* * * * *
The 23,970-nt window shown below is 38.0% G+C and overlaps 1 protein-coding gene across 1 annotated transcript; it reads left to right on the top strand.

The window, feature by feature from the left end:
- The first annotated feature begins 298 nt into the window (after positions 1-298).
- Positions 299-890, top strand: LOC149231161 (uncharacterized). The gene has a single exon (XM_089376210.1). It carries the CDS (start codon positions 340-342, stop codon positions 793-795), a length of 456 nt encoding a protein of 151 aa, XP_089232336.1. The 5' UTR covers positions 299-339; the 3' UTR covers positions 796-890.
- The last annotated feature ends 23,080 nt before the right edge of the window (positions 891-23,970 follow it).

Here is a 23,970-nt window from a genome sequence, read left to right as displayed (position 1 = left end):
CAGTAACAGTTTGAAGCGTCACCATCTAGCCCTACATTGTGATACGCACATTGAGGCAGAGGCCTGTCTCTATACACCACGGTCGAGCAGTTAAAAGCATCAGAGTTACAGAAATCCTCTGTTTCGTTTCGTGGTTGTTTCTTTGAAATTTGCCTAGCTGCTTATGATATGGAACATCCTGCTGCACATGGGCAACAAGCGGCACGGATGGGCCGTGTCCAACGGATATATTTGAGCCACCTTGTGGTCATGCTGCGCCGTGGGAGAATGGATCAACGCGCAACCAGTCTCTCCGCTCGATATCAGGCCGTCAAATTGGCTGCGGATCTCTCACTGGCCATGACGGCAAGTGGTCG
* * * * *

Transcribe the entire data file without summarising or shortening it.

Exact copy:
The 23,970-nt window shown below is 38.0% G+C and overlaps 1 protein-coding gene across 1 annotated transcript; it reads left to right on the top strand.

The window, feature by feature from the left end:
- The first annotated feature begins 298 nt into the window (after positions 1-298).
- Positions 299-890, top strand: LOC149231161 (uncharacterized). The gene has a single exon (XM_089376210.1). It carries the CDS (start codon positions 340-342, stop codon positions 793-795), a length of 456 nt encoding a protein of 151 aa, XP_089232336.1. The 5' UTR covers positions 299-339; the 3' UTR covers positions 796-890.
- The last annotated feature ends 23,080 nt before the right edge of the window (positions 891-23,970 follow it).

Here is a 23,970-nt window from a genome sequence, read left to right as displayed (position 1 = left end):
CAGTAACAGTTTGAAGCGTCACCATCTAGCCCTACATTGTGATACGCACATTGAGGCAGAGGCCTGTCTCTATACACCACGGTCGAGCAGTTAAAAGCATCAGAGTTACAGAAATCCTCTGTTTCGTTTCGTGGTTGTTTCTTTGAAATTTGCCTAGCTGCTTATGATATGGAACATCCTGCTGCACATGGGCAACAAGCGGCACGGATGGGCCGTGTCCAACGGATATATTTGAGCCACCTTGTGGTCATGCTGCGCCGTGGGAGAATGGATCAACGCGCAACCAGTCTCTCCGCTCGATATCAGGCCGTCAAATTGGCTGCGGATCTCTCACTGGCCATGACGGCAAGTGGTCG